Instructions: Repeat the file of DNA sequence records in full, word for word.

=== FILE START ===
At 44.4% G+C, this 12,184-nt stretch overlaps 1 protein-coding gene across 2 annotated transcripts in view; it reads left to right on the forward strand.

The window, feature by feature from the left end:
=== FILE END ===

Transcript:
At 44.4% G+C, this 12,184-nt stretch overlaps 1 protein-coding gene across 2 annotated transcripts in view; it reads left to right on the forward strand.

The window, feature by feature from the left end: